So, I decided to delete my social.coop account. It’s a real shame, and I’m very sorry that I inadvertently upset people and caused so much drama. Suffice to say I’ve learned a lot from the experience.

    • Simon Grant 8:45 am on September 2, 2018 Permalink | Reply

      Yes, it has been quite a learning experience, hasn’t it! For everyone who was part of that learning experience, I’d like to see if we can do some peer group learning, as I sense that we can learn a lot more through discussion than we can by ourselves alone.

    • Greg McVerry 12:11 pm on September 2, 2018 Permalink | Reply

      Yes, I have come to believe that a decentralized approach to the web is better than a federated one. I quit scholar.social because I was a “cross-poster” and they force anyone publishing from their own domain to be “unlisted.” My application to social.coop was never approved.

      Instead be your own fed.

      A good ole blog roll that we share among friends and a chat group is all I need.

      • Doug Belshaw 3:16 pm on September 2, 2018 Permalink | Reply

        Thanks Greg. The problem with the ‘everyone has their own server’ model is that we’ve already tried that, and it failed. We’re now at a place where capitalist social media has made things so ways to use that we can’t provide an alternative that is difficult to set up.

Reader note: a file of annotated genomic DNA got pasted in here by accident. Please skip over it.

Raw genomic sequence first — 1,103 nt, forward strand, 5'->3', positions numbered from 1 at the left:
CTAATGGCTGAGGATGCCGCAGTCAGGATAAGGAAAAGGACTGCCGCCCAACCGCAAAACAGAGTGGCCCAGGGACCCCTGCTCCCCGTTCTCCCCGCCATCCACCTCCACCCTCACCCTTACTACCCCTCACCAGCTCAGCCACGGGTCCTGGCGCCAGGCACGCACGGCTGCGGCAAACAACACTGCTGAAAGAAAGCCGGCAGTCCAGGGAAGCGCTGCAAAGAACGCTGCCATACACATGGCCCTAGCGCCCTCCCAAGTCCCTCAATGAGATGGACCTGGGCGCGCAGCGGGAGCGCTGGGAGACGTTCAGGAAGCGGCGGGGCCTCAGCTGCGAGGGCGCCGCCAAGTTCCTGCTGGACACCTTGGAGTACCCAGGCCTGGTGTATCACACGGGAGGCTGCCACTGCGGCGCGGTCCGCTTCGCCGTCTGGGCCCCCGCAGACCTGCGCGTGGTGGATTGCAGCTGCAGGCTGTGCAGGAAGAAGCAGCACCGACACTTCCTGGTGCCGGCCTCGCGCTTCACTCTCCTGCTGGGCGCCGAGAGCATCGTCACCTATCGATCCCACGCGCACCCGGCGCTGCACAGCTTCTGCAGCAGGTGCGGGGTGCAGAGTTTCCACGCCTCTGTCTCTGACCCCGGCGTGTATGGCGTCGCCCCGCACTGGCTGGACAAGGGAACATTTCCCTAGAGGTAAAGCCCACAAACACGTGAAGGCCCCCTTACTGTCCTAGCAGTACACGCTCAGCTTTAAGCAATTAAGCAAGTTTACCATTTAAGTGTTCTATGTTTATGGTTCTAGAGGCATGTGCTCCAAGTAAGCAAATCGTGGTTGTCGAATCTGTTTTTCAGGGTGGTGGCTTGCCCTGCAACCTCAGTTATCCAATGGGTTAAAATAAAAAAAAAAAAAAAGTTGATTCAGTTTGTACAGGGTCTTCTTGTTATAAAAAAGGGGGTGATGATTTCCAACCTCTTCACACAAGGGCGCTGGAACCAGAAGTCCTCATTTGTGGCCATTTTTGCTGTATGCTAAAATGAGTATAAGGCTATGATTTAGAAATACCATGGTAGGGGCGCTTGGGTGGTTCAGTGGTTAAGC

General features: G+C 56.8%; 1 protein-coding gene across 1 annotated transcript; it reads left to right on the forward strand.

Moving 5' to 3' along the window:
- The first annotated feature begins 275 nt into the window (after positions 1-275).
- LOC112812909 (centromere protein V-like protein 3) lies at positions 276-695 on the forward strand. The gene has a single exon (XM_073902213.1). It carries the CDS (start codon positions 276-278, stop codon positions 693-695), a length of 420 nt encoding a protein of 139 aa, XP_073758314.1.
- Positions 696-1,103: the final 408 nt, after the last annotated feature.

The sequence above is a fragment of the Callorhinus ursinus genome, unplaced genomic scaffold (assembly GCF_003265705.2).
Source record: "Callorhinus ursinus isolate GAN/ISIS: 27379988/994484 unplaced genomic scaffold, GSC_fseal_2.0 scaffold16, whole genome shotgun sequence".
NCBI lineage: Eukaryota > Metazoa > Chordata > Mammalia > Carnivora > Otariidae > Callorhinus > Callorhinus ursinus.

• Matt Noyes 6:43 pm on September 10, 2018 Permalink | Reply

      You left too soon. Keep an eye out for work being done in various areas to regenerate the co-op and consider re-engaging if the balance tilts toward hope.

      • Doug Belshaw 8:05 pm on September 10, 2018 Permalink | Reply

        Thanks Matt. I miss that timeline and wish social.coop every success. Sadly, no one did anything but DM support. It wasn’t enough.

    • jwmh 8:25 am on September 11, 2018 Permalink | Reply

      ask for a facilitator & trainer in nonviolent operating principles w 25+ years of experience (not me! but a teacher in the SF bay area whom i deeply respect & appreciate)